Editor’s note: March is Women’s History Month. Stories of women from Iowa who fought for equal suffrage tell us something important about standing up for equality and justice in a world where those seem to be scarce resources. The fight for justice and equality for all people continues, even beyond this month. These stories appear thanks to the work of the League of Women Voters of Iowa, which is marking the 100th anniversary of the 19th Amendment at 19th-amendment-centennial.org.
Amelia Jenks Bloomer was a prolific writer, speaker, and activist who recognized the power of her pen to initiate social change. Amelia wrote to newspapers across the country to denounce slavery and promote equality for women in education, employment, and property rights. In 1848, Amelia attended the first public Women’s Rights Convention in Seneca Falls, NY. That same year she helped organize the first Ladies’ Temperance Society and created a newspaper for women.
Amelia Bloomer became the sole owner, editor, publisher of The Lily for the next 5 years, molding it into one of the most influential publications dealing with women’s issues in the early 19th century. The paper evolved to include Amelia’s writings and articles by Elizabeth Cady Stanton as well as other women’s rights advocates. By 1850, The Lily had over 6,000 subscribers throughout the East and Midwest. Amelia’s paper provided an open forum where women could express themselves and share their views; this freedom of expression was not offered by other papers. The Lily allowed early women’s rights supporters to publicize their principles, educate readers about inequities, and encourage social reform; it was a model for other suffrage periodicals, providing leaders and followers with a sense of community and continuity through the years of campaigns for the right to vote.
In 1849, Amelia Bloomer was appointed assistant/deputy postmaster of Seneca Falls, becoming the first U.S. woman to hold such a position. Amelia later described her experience as a practical demonstration of a “woman’s right to fill any place for which she had a capacity.” In 1851, Amelia introduced Elizabeth Cady Stanton to Susan B. Anthony; Anthony & Stanton would soon lead the campaign for women’s voting rights. About that same time, Amelia and other activists began wearing Turkish trousers while traveling and giving speeches, stating it was more comfortable and better adapted to the active life women were leading. Although she did not create the costume, Amelia’s name has been forever associated with it and women’s dress reform. In 1853, Amelia and her husband hired a female typesetter to work at their offices in Ohio; however, the male typesetters refused to work with a woman. Several men quit and Amelia promptly hired more female typesetters to fill their jobs.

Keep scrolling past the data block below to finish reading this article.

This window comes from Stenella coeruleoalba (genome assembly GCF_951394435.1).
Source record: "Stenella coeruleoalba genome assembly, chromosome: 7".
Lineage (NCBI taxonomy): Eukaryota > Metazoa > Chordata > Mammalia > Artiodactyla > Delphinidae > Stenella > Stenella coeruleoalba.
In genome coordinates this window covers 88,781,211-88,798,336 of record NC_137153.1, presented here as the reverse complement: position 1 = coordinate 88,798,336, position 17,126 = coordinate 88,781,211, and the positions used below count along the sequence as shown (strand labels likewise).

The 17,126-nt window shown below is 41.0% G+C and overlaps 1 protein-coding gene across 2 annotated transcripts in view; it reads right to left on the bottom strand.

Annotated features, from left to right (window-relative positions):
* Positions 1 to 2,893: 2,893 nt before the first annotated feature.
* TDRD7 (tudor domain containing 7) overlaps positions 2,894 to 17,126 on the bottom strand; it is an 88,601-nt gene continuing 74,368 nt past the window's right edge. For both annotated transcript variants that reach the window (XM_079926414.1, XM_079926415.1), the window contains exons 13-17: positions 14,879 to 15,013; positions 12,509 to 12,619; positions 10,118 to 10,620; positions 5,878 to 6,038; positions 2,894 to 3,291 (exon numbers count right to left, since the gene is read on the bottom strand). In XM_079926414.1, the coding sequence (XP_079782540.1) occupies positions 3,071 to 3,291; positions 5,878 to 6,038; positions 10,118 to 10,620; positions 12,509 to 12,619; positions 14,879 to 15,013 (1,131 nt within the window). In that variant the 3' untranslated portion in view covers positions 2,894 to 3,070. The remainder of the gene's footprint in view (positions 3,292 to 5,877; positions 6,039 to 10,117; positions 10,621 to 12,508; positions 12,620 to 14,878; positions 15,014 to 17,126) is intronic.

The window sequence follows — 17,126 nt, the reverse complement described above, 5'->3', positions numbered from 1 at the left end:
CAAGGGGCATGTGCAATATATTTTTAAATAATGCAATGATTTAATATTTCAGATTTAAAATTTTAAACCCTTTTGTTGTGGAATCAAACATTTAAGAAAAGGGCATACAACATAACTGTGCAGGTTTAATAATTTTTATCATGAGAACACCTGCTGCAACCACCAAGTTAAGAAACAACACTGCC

When Amelia & Dexter Bloomer moved to Council Bluffs in 1855, they helped establish the public-school system and a library; the couple was very involved in community and church activities. The Bloomers supported co-ed education and often housed teachers in their home, mostly young women; Amelia insisted women teachers should be paid the same as the men. Amelia is a noted early Iowa suffragist; she was the only Iowa woman to speak publicly for women’s rights before the Civil War. In 1856, Amelia gave a women’s suffrage lecture before the Nebraska House of Representatives and helped organize the Council Bluffs Temperance Society. In 1867, Amelia attended the National Woman Suffrage Association meeting in New York where she was elected one of its vice-presidents, a position she held until her death. She represented Iowa at the American Equal Rights Association meeting in New York City, 1869. In 1870, Amelia was instrumental in organizing a woman’s suffrage society in Council Bluffs and became its first president. Amelia attended the first annual meeting of the Iowa Woman Suffrage Association, serving as president from 1871-1873. In 1880, Amelia wrote the main portion of the chapter on Iowa in Volume 3 of The History of Woman’s Suffrage, published in 1887 by Susan B. Anthony, et al. Before her death in 1894, Amelia celebrated women getting the right to vote in Colorado. Amelia & Dexter Bloomer are buried in Fairview Cemetery, Council Bluffs.
Amelia’s life is an important case history showing how women became involved in the women’s rights movement through their connections with antislavery and temperance causes. Because women were allowed only limited roles in these campaigns, the seeds of enfranchisement were sown. Women realized the ballot box was the only way to ensure equality, and they began working tirelessly to secure votes for women.
Amelia Jenks Bloomer was inducted into the Iowa Women’s Hall of Fame in 1975, and the National Women’s Hall of Fame in 1995.
Linda Knell and Ben Johnson both live in Council Bluffs.